The campaign, which ends on 30 June 2018, has been launched with a video on the leading platform for cause-driven crowdfunding, StartSomeGood:

https://startsomegood.com/humblepantryfremantle.

Donors and supporters will recognise their name on a Giving Wall created by DADAA artists and will be invited to a celebratory opening to meet other generous individuals who want to see social enterprise like this initiative flourish in Fremantle.

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DADAA, TELETHON AND CIRCUS WA COLLABORATION

Posted in art, city of fremantle, culture, disability, Uncategorized by freoview on May 2, 2018

 

Fremantle’s DADAA is in a new partnership with Channel 7’s Telethon for 2018 and 2019.

Experience Collider is a dynamic and original arts project designed especially for teenagers with high support needs. It aims to offer young people exciting ways to build physical strength, communication skills, confidence and resilience, while developing new friendships and networks to help them connect.

“DADAA is delighted to be supported by Telethon in this innovative and collaborative arts project,” said DADAA’s Executive Director, David Doyle. “Teenagers with disability and high support needs can become socially isolated, lonely and depressed. This project will break down these barriers through quality arts participation and engagement.”

Experience Collider will also involve researchers from the Telethon Kids Institute to further their Quality of Life research program.

Experience Collider will blend digital media with dance, circus and theatre through a series of workshops over 18 months, culminating in a professional festival-style performance showcase in 2019.

This new project sees DADAA joining creative forces with Circus WA, enhancing the new creative hub activated since both organisations co-located to the historic Old Boys’ School at Princess May Park.

Roel Loopers

FREMANTLE BEACH WHEELCHAIRS!

Posted in beaches, city of fremantle, disability, local governmet, Uncategorized by freoview on February 7, 2018

 

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It is not a well-known fact that there are FREE beach wheelchairs available for hire in Fremantle at South Beach and Bathers Beach, so that disabled people can also go for a swim

Bathers Beach can be booked on 1300 134 081 or reception@museum.wa.gov.au

South Beach can be booked on 9432 9999 or info@fremantle.wa.gov.au

 

Roel Loopers

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PEDESTRIAN WET MESS AT ESPLANADE

Posted in city of fremantle, esplanade reserve, local government, Uncategorized by freoview on August 13, 2017

 

 

The City of Fremantle needs to improve the footpath on the Esplanade that runs from Essex Street to Little Creatures as it is a mess in winter after rainfall.

One has to walk through deep puddles or divert through the grass, and the latter creates mud.

People with prams or in wheelchairs have to plough through the wet mess, and that is not on.

There also needs to be a second ‘wayfinding’ path from Collie Street to the Fishing Boat Harbour.

It is good and fine to do the big picture stuff and the concept of a hub, but one needs to look after the small stuff as well and create a path that can be used all seasons.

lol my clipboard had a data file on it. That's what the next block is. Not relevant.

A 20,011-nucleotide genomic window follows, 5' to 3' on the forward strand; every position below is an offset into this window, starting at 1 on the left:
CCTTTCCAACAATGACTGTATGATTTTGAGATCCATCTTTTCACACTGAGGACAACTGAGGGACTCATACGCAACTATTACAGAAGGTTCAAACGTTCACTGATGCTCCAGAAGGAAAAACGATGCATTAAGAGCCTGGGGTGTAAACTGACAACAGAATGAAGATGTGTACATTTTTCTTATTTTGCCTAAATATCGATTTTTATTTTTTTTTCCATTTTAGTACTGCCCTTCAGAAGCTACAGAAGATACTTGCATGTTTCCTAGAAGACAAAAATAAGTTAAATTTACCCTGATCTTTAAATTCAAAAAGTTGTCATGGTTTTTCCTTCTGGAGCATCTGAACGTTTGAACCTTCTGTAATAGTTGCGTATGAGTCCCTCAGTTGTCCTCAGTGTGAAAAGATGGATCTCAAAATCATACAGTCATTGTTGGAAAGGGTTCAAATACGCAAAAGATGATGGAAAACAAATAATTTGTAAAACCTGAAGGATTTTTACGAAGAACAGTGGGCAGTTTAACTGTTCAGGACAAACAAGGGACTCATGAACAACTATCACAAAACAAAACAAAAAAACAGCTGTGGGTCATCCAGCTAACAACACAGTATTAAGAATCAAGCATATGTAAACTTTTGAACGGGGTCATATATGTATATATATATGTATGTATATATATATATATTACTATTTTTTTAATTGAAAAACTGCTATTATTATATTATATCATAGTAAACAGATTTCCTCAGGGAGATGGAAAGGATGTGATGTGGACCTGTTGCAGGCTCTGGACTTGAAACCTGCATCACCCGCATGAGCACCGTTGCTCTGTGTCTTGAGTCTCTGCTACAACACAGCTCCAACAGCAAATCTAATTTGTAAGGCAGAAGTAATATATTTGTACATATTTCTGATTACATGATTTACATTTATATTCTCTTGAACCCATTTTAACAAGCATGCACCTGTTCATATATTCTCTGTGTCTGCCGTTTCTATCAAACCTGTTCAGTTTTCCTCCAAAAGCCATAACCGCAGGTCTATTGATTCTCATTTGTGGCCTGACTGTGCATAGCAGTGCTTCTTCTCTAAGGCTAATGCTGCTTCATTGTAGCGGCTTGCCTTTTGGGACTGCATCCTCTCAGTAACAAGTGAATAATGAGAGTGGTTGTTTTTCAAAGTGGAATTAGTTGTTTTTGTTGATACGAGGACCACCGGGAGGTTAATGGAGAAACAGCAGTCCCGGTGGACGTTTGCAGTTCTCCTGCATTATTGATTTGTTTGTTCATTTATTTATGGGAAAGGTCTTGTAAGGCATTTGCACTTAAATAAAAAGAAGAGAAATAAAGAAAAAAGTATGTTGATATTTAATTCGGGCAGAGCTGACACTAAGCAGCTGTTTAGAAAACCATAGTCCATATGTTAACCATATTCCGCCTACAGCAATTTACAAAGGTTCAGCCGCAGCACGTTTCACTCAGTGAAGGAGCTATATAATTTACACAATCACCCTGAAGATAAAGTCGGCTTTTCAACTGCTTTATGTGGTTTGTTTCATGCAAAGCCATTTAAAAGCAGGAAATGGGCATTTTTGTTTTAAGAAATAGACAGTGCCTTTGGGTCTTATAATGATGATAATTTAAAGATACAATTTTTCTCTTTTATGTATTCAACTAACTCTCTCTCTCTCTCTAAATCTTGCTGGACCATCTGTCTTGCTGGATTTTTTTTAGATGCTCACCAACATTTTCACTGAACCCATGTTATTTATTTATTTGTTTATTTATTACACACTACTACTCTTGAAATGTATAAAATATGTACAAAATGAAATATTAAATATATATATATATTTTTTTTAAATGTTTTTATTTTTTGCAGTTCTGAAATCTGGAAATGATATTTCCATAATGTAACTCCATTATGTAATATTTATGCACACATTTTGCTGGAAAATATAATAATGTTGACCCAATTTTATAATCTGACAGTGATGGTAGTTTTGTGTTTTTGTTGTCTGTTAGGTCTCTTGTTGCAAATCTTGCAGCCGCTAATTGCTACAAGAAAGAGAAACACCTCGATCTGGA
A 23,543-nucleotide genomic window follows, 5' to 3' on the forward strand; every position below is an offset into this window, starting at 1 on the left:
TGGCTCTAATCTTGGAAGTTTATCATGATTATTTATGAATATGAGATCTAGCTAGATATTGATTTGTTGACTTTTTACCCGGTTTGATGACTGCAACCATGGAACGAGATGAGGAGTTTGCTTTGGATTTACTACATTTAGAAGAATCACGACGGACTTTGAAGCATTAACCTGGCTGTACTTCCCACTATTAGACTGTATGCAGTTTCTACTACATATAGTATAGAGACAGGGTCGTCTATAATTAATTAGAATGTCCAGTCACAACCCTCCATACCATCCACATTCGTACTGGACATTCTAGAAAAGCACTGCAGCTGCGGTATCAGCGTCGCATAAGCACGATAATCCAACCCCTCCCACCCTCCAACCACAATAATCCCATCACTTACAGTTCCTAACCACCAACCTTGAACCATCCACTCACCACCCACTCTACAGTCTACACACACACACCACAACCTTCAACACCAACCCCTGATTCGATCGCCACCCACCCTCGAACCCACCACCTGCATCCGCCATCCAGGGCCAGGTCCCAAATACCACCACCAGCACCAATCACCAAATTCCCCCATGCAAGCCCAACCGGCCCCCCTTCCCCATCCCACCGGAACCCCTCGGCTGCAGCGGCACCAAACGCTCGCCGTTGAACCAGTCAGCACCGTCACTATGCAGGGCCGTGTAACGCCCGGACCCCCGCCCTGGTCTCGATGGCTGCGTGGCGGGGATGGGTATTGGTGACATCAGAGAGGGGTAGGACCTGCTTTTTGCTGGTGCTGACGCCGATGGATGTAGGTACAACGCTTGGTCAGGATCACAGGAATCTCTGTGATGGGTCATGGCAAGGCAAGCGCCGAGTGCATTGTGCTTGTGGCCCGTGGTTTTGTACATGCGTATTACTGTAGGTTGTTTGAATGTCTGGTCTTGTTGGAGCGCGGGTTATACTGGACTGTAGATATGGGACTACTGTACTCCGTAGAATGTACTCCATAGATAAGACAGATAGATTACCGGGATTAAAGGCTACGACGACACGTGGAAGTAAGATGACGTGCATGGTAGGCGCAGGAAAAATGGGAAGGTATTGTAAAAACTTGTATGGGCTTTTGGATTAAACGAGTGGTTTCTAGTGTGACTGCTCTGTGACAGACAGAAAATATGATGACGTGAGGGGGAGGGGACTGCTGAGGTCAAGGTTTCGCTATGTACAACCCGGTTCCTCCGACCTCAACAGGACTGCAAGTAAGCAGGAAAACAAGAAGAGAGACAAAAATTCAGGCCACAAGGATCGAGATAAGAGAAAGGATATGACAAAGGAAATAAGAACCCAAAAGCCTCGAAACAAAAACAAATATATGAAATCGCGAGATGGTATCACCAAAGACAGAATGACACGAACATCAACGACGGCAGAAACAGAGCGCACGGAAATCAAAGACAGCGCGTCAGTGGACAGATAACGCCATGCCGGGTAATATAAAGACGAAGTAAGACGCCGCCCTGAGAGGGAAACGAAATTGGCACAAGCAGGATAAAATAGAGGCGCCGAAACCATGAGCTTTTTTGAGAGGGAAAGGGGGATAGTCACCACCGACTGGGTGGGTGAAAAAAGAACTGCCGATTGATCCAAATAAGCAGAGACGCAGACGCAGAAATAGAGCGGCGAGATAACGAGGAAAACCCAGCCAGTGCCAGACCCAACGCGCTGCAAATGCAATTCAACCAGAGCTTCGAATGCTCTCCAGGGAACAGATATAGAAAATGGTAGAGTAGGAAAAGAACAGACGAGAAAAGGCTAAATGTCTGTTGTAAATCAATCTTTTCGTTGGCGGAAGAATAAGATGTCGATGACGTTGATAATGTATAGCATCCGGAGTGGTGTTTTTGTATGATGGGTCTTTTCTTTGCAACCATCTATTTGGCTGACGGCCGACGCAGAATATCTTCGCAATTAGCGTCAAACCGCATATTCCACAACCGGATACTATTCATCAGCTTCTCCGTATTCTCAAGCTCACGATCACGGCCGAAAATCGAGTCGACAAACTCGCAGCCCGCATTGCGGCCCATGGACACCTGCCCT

Roel Loopers

THE MEANING OF AUSTRALIA DAY

Posted in australia, australia day, fremantle by freoview on January 26, 2016

Today we celebrate Australia Day and the achievements of our nation and I will be at the Fremantle Esplanade for the citizenship ceremony that is so life-changing for those of us who come from foreign countries and commit ourselves to our new home.

Australia Day is also invasion day, the day where foreigners forcefully occupied the land that indigenous people had looked after for some 50,000 years. It was the start of racism in this country when white people believed they were superior to those ‘black savages’ and ignored their culture and knowledge of the land. Racism is still a daily occurrence for Aboriginal people and others with a dark skin because some ignorant white people believe they are better just because of the colour of their skin. A woman on Facebook even suggested “These Aboriginals should go back to the country they came from.” I think that shows the intelligence of racists.

It is good to celebrate Australia’s achievement but January 26 is just not the right day for it. I hope that once we become a republic Australia Day will be celebrated on the day of our independence from England.

Australia is a good country and it has been very good to me since I arrived here in 1982. I love living in Fremantle where we are more like a family than a community. We care, share, participate and try to make a difference and we all in our own way want to make this a better place.

I love it that we have such a peaceful and harmonious multicultural society. Those who become Australian citizens today should know that Fremantle people are very tolerant and embracing and that we welcome you with open arms and will support you whenever we can.

Every year on Australia Day people claim this is the greatest country on earth but that of course is nonsense as there is no best country on the planet. We are doing well but are less than perfect and there is a lot of room for improvement.

A rich country that still has so many homeless and poor people, where many indigenous people live in third-world conditions, where the disabled and aged are struggling to get by, and where real equality between women and men is a long way away, cannot claim to be the best country in the world.